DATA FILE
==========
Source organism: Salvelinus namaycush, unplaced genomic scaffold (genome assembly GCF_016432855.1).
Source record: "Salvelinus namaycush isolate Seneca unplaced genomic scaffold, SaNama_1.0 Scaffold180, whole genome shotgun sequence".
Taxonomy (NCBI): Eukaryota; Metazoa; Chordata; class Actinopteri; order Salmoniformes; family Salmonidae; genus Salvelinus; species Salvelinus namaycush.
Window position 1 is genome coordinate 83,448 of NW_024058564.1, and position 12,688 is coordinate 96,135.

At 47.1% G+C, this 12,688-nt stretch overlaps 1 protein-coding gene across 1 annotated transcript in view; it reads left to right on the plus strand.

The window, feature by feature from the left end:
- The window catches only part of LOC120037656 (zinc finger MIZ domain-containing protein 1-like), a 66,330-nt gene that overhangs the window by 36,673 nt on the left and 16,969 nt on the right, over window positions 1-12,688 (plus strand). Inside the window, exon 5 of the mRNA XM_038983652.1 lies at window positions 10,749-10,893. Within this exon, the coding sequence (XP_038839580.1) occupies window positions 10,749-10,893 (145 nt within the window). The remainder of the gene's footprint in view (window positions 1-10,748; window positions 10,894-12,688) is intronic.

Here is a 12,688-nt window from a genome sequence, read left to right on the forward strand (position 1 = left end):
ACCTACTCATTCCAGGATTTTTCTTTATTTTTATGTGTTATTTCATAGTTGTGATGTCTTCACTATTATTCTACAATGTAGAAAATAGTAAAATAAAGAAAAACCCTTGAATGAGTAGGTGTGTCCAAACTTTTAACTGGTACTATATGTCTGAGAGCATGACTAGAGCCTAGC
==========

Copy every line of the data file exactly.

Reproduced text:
Source organism: Salvelinus namaycush, unplaced genomic scaffold (genome assembly GCF_016432855.1).
Source record: "Salvelinus namaycush isolate Seneca unplaced genomic scaffold, SaNama_1.0 Scaffold180, whole genome shotgun sequence".
Taxonomy (NCBI): Eukaryota; Metazoa; Chordata; class Actinopteri; order Salmoniformes; family Salmonidae; genus Salvelinus; species Salvelinus namaycush.
Window position 1 is genome coordinate 83,448 of NW_024058564.1, and position 12,688 is coordinate 96,135.

At 47.1% G+C, this 12,688-nt stretch overlaps 1 protein-coding gene across 1 annotated transcript in view; it reads left to right on the plus strand.

The window, feature by feature from the left end:
- The window catches only part of LOC120037656 (zinc finger MIZ domain-containing protein 1-like), a 66,330-nt gene that overhangs the window by 36,673 nt on the left and 16,969 nt on the right, over window positions 1-12,688 (plus strand). Inside the window, exon 5 of the mRNA XM_038983652.1 lies at window positions 10,749-10,893. Within this exon, the coding sequence (XP_038839580.1) occupies window positions 10,749-10,893 (145 nt within the window). The remainder of the gene's footprint in view (window positions 1-10,748; window positions 10,894-12,688) is intronic.

Here is a 12,688-nt window from a genome sequence, read left to right on the forward strand (position 1 = left end):
ACCTACTCATTCCAGGATTTTTCTTTATTTTTATGTGTTATTTCATAGTTGTGATGTCTTCACTATTATTCTACAATGTAGAAAATAGTAAAATAAAGAAAAACCCTTGAATGAGTAGGTGTGTCCAAACTTTTAACTGGTACTATATGTCTGAGAGCATGACTAGAGCCTAGC